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In 2007, André Aciman’s Call Me By Your Name was released, drawing readers into the story of 17-year-old Elio and his summer romance with Oliver, a college student staying with Elio’s family in their Italian home in the 1980s. The Lambda Literary Award-winning book drew readers in with its style and honest depiction of the queer romance, even as it ended on such a bittersweet note. With his follow-up novel Find Me, Aciman seeks to recapture the beauty and intelligence of Call Me By Your Name, while still moving the narrative forward.
Find Me follows Elio, Elio’s former lover Oliver, and Elio’s father, Samuel, in various settings and locations after the epilogue of Call Me By Your Name. Each section of the novel follows one of the men as he explores a romantic encounter, while also grappling with various subjects ranging from history, art, vigilance, memory, and identity.
In the first section, Samuel, now divorced from Elio’s mother, meets a young woman named Miranda on a train to Rome and spends the weekend with her exploring the city. The second section follows a now-adult Elio as he enters a relationship with an older man named Michel while he lives in Paris, entering what is his first significant emotional relationship since he and Oliver parted many years earlier. The third section follows Oliver, now middle-aged, during his last night in New York before he and his wife return home to New Hampshire following a temporary teaching position.
In each section, the reader is taken on a journey through each of these relationships. We see how the generational attitudes of each of the characters shape how they view the world around them and how they can learn from and impart wisdom onto their partner. This leads to a more intriguing read, as while Call Me By Your Name was told entirely from Elio’s perspective, in this novel we are given multiple point-of-views. Samuel worries he will never see Miranda after their encounter, and that anxiety stays with him the entire weekend. Elio enters his relationship with Michel totally prepared for it to end suddenly, like his relationship with Oliver. Oliver realizes that the current permutation of his life is slowly reaching its end and that he’ll have to begin a new one soon, sooner perhaps, then he is ready for.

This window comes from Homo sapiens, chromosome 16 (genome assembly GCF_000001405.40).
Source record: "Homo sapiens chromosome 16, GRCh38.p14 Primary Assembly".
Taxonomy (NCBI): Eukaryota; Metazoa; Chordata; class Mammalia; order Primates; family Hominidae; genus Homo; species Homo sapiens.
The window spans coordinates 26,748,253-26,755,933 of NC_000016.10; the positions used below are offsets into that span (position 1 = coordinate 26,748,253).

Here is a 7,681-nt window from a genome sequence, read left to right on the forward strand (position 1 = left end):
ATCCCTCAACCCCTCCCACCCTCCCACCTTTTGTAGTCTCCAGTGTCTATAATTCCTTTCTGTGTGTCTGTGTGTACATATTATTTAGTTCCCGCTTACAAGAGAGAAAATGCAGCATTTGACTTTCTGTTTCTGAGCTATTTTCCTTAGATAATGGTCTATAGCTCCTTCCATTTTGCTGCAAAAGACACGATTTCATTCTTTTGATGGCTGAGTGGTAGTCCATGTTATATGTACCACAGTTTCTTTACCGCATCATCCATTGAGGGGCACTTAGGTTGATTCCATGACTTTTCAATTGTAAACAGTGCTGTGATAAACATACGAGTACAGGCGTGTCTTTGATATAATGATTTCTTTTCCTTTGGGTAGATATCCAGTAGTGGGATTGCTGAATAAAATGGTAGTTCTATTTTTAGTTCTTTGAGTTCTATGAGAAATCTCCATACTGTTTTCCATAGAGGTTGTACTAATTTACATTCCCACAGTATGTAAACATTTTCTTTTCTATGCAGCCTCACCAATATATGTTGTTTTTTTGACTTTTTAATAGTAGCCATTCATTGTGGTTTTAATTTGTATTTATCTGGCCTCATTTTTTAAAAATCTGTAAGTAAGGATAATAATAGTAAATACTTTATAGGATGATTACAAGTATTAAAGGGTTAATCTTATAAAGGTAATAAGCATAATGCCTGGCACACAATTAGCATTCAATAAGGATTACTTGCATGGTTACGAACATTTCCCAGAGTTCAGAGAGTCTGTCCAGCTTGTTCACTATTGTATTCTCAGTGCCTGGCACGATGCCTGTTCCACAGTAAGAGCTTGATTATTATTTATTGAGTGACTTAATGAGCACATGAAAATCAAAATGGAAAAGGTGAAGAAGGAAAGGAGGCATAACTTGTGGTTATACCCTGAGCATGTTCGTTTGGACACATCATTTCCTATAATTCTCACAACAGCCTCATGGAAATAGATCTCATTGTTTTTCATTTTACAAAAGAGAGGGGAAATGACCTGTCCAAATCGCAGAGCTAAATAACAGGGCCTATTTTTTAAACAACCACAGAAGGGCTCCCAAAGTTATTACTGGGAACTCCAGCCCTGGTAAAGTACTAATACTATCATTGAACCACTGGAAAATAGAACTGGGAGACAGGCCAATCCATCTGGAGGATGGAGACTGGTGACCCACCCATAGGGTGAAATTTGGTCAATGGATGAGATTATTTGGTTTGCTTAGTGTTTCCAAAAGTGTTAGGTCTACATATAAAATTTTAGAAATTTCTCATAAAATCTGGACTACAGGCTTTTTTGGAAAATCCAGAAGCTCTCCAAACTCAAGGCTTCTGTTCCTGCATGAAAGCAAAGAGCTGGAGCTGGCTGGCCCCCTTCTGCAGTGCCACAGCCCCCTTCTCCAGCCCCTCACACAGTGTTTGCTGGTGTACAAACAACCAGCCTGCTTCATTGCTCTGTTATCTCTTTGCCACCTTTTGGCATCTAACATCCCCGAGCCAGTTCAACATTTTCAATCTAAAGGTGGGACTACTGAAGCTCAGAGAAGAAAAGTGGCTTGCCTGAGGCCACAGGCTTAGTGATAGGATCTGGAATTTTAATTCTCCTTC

Find Me improves on many of the subjects and topics Aciman first discussed in Call Me By Your Name. The characters from the first novel remain intriguing and the new characters rise up to their level, offering interesting new outlooks that inspire dramatic set pieces. It also helps that these characters’ various engagements take place in vividly drawn locales. Rome was briefly touched upon in the first novel and feels more alive and fantastic here, while the Paris section adds magic and wonder to Elio’s narrative.
The only real criticism is that sometimes the various sections are a bit imbalanced in relation to one another. The first two sections are Find Me at its best, presenting complex relationships and characters that keep the reader engaged. The section focusing on Oliver is much shorter, and while it fed into the epilogue of the novel, it is too limited in its scope. Oliver’s wife, for example, could have benefited from a deeper characterization.
Find Me offers a emotionally relatable world, despite the rarefied locations. It’s the kind of sequel that improves on the original’s themes and scenarios. It is a story that inspires reflection: where you’ve been, where you’re going to go, and with whom will you go along these journeys.
By André Aciman
Farrar, Straus, and Giroux
Hardcover, 9780374155018, 272 pp.